Feline Preventive Care to Keep Your Cat Healthy and Happy!
A comprehensive physical examination is suggested on an annual or semi-annual basis. Just as with people, a physical examination is the most important component of an office visit, allowing the veterinarian to completely examine your pet and discuss any medical problems found. All systems are checked including teeth, heart, lungs, ears, eyes, and skin.
Vaccinations – Vaccinations are recommended based on prior vaccine history, age, health, and risk factors.
• Rabies Vaccination: A vaccination that is required by the state government annually or triennially for both dogs and cats. Approximately 30,000 people die from rabies worldwide, but only about 3 are in the U.S. because of strict rabies vaccination requirements. Continued vaccination is the only way to protect the human population. The safest vaccine available for cats is currently labeled for 1 year. A county tag is required by law to be purchased annually.
• Feline Distemper Combination Vaccination (FVRCP): A vaccination for cats that protects against respiratory diseases (Rhinotracheitis and Calici virus) and Panleukopenia (distemper). All are highly contagious viruses and can be fatal. Contact with other cats is not necessary to become infected. We recommend the FVRCP every 3 years after their initial series and first year booster.
• Feline Leukemia (FELV) Vaccination: FeLV virus severely depresses the immune system so the cat’s body can’t fight off diseases. The feline leukemia virus is a major cause of death in cats. Outdoor cats are at the greatest risk. There is no successful treatment, but there is a vaccine. Testing for feline leukemia should be done prior to vaccination as this disease can be transmitted from mother to newborn or can lay dormant in the cat for years before symptoms are present. We recommend vaccinating all kittens and then annually based on risk factors.
Parasite Control – Monthly application of Revolution is recommended for all cats for basic parasite control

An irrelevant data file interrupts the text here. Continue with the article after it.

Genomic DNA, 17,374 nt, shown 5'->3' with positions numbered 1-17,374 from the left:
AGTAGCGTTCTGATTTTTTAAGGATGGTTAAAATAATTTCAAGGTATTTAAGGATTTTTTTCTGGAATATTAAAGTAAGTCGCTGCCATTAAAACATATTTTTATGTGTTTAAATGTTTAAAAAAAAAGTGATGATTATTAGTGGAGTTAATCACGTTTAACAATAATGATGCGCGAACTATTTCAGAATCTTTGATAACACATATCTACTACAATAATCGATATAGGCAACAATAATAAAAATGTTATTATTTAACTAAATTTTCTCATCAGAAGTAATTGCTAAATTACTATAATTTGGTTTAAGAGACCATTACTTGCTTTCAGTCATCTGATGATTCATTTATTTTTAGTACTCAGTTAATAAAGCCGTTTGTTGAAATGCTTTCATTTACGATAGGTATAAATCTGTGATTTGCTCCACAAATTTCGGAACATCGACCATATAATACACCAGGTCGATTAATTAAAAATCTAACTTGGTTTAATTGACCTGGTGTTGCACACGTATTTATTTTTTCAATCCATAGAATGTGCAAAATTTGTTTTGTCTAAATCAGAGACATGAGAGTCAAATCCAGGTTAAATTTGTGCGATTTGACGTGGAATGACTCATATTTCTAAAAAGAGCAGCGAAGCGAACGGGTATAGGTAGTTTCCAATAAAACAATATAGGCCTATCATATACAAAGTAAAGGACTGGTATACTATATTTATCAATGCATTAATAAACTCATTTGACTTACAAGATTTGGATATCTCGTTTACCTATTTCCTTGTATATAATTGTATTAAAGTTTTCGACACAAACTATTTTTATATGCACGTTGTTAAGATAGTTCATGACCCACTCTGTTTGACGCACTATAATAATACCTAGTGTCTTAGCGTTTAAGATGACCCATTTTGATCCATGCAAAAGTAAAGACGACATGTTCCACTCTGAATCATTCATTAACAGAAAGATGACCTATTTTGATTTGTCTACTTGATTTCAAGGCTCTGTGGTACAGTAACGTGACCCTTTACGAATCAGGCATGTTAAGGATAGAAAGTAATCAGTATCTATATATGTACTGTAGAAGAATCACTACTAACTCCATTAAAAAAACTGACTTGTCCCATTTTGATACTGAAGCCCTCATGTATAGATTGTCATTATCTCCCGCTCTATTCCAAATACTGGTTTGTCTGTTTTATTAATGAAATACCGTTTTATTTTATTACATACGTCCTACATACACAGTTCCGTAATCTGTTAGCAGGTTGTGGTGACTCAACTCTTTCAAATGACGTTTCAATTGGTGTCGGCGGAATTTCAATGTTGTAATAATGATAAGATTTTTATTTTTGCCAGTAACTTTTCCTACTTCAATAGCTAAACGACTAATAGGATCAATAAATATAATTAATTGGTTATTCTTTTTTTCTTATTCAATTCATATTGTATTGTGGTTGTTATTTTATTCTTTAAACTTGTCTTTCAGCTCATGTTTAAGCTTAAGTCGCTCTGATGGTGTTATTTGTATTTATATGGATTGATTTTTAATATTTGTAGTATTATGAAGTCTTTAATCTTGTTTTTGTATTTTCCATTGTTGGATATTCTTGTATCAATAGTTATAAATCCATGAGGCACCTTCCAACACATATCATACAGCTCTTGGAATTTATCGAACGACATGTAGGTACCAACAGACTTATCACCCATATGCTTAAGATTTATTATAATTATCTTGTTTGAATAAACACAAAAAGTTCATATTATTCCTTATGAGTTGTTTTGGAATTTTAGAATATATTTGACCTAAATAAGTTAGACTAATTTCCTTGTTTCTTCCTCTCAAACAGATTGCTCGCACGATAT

• Intestinal Parasite Analysis and Deworming Medication: Regular microscopic examination of your pet’s stool should be done every 6-12 months for early detection and treatment. People can get roundworm and hookworm infections from their pets. The Centers for Disease Control estimate that 10,000 children annually become infected from worms from animals. If your pet screens negative for intestinal parasites, a broad-spectrum deworming medication is recommended because adult worms may not be shedding eggs in the stool and would be undetectable. If your pet tests positive, additional deworming medication will be prescribed. Kittens should be dewormed at 2,4,6,8, and 10 weeks of age for roundworms and hookworms.
• Heartworm Prevention: Heartworm disease occurs in approximately 20% of cats. Both indoor and outdoor cats are at risk. Unlike dogs, there is no cure for heartworm disease in cats. Heartworm disease is rapidly fatal in cats. Prevention is best.
• Flea and Tick Control: Fleas can also cause a number of severe problems, including allergic dermatitis caused by the saliva of the flea bite. Fleas can also spread other diseases, such as tapeworms and hemobartonella.
• Leukemia/AIDS Blood Test: Early detection of infection with these deadly viruses can help maintain the health of your pet as well as allow you to prevent spreading infection to other cats. Testing is recommended if your pet has never been tested before, if your cat is sick, if your cat is newly adopted, if your cat has recently been exposed to an infected cat, if your cat is ever outdoors unsupervised, and prior to receiving an FeLV vaccine.
• Adult (1-6) Wellness Screening: Recommended annually to screen your pet for anemia, infection, liver disease, kidney disease, and diabetes. Many diseases can be treated successfully if caught early. Once symptoms occur many diseases require much more intensive care, have a lower chance of success, and cost much more to treat.
• Senior (7+) Wellness Screening: Blood and urine screening recommended yearly on pets seven years or older which helps detect many of the problems caused by aging (kidney, liver, heart, heartworm disease, thyroid, diabetes, bladder infections, etc.). Many diseases can be treated successfully or controlled if caught early.
Once symptoms occur, many diseases require much more intensive care, have a lower chance of success, and cost much more to treat.
Suggested websites for information on behavior, training, and medical problems:
Animal Medical Center of Lehigh Acres